http://onlinelibrary.wiley.com/doi/10.1111/j.1526-4637.2009.00639.x/abstract?deniedAccessCustomisedMessage=&userIsAuthenticated=false-“Eight patients received 70 mg/kg magnesium sulphate infusions in 4 hours for 5 days”
    I wrote that up here:
    New Hope For Complex Regional Pain Syndrome I – 5 days Magnesium Infusions
    http://painmuse.org/?p=186
  • J Pain Symptom Manage. 2000 Jan;19(1):35-9. The safety and efficacy of a single dose (500 mg or 1 g) of intravenous magnesium sulfate in neuropathic pain poorly responsive to strong opioid analgesics in patients with cancer. Crosby V, Wilcock A, Corcoran R
    https://www.pinnaclife.com/sites/default/files/research/Magnesium_and_Neuropathic_Pain.pdf– 12 patients with neuropathic pain due to malignant infiltration of the brachial or lumbosacral plexus- both 500 mg and 1000 mg effective in 4/12 temporarily complete, 6/12 partial. Unfortunately pain was back in 4 hours. Besides a feeling of warmth – no side effects

    – “One ml or 2 ml of 50% w/v magnesium sulfate… given intravenously over 5 or 10 minutes (500 mg or 1 g, respectively).”    Not sure I could get away with giving Magnesium IV that concentrated without getting arm burning pain – but these subjects were on a lot of painkillers.

     

  • I wrote up this topic in 2008:
    IV Magnesium Studies
    http://painmuse.org/?p=125
    At time, I was not convinced a single infusion had much effect – and it looks like that at least 3 -5 infusions on alternate days would be necessary.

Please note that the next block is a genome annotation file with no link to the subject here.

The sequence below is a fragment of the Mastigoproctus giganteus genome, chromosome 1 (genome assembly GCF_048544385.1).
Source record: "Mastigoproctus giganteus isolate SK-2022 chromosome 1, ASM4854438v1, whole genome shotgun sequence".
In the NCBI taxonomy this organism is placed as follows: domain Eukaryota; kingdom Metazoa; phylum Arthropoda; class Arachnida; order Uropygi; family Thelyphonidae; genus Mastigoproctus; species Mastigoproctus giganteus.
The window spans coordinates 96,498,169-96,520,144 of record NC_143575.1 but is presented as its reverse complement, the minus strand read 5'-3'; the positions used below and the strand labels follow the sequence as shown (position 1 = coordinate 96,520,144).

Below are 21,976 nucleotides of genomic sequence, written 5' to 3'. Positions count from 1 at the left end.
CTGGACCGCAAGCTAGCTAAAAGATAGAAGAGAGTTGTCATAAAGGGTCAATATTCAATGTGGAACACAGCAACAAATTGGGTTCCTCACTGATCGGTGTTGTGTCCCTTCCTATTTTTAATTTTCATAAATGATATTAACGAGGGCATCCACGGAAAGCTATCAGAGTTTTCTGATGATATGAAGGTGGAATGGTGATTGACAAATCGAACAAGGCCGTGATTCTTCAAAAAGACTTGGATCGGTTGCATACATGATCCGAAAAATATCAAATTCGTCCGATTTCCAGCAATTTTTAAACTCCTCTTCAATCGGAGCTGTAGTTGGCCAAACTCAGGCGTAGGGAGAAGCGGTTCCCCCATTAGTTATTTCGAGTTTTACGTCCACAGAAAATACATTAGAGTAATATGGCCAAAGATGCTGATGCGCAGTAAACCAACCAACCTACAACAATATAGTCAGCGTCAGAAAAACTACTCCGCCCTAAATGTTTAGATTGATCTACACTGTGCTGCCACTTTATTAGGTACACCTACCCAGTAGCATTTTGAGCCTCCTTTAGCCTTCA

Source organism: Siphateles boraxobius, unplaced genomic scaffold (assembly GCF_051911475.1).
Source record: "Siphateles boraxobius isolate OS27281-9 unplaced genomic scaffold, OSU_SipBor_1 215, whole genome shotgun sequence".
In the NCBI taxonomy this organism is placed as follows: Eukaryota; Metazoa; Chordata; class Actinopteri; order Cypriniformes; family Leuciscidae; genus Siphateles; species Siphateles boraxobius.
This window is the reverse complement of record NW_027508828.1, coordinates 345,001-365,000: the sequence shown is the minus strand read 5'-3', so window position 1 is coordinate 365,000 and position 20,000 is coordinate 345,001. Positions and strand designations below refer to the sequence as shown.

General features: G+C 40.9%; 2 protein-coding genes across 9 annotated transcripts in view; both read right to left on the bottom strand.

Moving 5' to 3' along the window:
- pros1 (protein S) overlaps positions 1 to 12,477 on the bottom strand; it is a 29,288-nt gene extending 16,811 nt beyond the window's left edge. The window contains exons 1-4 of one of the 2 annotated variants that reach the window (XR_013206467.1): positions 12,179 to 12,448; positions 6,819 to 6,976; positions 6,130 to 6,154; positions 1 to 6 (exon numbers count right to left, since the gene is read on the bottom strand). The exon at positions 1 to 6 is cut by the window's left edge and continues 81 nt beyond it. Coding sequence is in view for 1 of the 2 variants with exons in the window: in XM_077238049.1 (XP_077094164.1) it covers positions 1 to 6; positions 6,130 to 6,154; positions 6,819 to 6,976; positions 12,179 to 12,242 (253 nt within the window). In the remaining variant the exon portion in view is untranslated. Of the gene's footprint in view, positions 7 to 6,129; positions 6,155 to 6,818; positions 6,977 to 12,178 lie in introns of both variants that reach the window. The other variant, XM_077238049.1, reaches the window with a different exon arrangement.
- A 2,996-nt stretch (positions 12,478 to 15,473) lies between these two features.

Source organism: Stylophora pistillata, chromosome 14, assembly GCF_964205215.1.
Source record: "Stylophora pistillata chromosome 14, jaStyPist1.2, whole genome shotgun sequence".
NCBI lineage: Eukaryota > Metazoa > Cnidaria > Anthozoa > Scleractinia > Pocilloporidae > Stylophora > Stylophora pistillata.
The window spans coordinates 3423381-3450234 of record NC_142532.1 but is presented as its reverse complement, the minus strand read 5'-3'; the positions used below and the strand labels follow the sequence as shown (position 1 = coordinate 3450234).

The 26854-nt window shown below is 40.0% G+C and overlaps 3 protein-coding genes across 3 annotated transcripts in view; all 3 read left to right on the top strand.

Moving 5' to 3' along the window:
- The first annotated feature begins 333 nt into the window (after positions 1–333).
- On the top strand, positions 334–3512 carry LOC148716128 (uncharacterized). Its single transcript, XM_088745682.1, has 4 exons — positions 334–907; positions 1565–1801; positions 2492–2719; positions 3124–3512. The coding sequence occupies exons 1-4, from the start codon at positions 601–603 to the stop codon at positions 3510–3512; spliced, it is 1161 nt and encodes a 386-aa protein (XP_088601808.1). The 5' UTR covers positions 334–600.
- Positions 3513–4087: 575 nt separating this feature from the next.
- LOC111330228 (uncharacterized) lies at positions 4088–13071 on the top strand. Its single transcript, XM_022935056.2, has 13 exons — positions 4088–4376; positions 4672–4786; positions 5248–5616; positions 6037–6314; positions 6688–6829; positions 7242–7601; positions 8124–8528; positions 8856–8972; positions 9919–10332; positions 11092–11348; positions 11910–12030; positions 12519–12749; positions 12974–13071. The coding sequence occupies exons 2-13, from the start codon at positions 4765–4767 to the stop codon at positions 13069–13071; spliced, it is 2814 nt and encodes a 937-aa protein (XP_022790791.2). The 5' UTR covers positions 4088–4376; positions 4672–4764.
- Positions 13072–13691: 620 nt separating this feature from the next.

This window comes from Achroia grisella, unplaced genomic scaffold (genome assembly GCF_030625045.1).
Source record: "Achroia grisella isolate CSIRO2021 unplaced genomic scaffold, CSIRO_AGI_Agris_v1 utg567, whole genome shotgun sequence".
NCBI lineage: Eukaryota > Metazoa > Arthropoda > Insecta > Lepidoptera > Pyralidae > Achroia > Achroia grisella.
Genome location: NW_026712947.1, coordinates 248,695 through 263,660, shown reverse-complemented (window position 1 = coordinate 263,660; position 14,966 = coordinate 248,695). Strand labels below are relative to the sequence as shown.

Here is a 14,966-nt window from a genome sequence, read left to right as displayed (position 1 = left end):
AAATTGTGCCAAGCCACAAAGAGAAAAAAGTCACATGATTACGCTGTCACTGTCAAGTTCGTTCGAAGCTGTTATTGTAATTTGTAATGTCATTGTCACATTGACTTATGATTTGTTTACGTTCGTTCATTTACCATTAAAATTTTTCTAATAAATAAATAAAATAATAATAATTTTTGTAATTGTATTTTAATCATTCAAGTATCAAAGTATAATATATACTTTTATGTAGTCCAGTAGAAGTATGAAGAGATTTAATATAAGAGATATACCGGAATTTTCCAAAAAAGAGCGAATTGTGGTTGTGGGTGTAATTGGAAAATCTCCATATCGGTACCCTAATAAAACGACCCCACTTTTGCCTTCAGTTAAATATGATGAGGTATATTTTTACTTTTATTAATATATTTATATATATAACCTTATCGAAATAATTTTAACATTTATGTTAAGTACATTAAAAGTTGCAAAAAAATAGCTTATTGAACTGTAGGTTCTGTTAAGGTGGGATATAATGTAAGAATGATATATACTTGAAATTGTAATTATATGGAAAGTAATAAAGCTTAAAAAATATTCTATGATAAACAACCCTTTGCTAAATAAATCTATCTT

Adding in Ketamine or ketamine/Lidocaine

  •  I suspect if ketamine was given on the alternate days then the results could be multiplied – Either given by the anodynehealth approach:
    anodynehealth
    “0.3-0.4 mg per kilogram of ketamine was drawn into a syringe. The dose was injected in three to four portions intramuscularly, with 10 to 15 minutes between
    injections. The patient rated their pain and headache score on a 0 to 10 VAS or numeric rating score (NRS).
    10 patients were suffering primarily from refractory migraines seven patients primarily from exacerbation of pain (lumbar and cervical radiculopathy, TN, orofacial pain, CRPS). One patient was suffering from ongoing cluster headaches. Some patients (n=5) received more than 1 set of IM ketamine injections. “
  • or once with Dr. Ellen Thompson’s ketamine-lidocaine infusion

Comment – It looks hopeful that repeated magnesium or ketamine infusions could give persistent relief when all else fails. Diluting the magnesium helps it burn less otherwise you will be putting ice on sore veins (I have had to do that). Magnesium can be hard on veins and so if patient has some varicose veins in legs, you might be able to rid him/her of some by giving infusion there… I am a big believer in critical mass – sufficient measures to reach substantive improvement and most chronic pain sufferers will need that:
Reaching “Critical Mass” to Achieving Pain Control – Procedure Pearls
http://painmuse.org/?p=3421

 

 

This entry was posted in central & spinal, complex regional pain, Drugs, IV therapy, neuropathic, Pain Dystrophy, post herpetic neuralgia, radiculitis. Bookmark the permalink.

One Response to Resistent Post Herpetic Neuralgia Treatments – IV Magnesium for Neuropathic Pains

  1. Gabapentin has been shown to bind to the ?2?-1 subunit of voltage gated calcium ion channels , which contributes to its pain attenuation effects in diabetic neuropathy and post-herpetic neuralgia. Other neurophysiological findings indicate that gabapentin also interacts with NMDA receptors , protein kinase C , and inflammatory cytokines .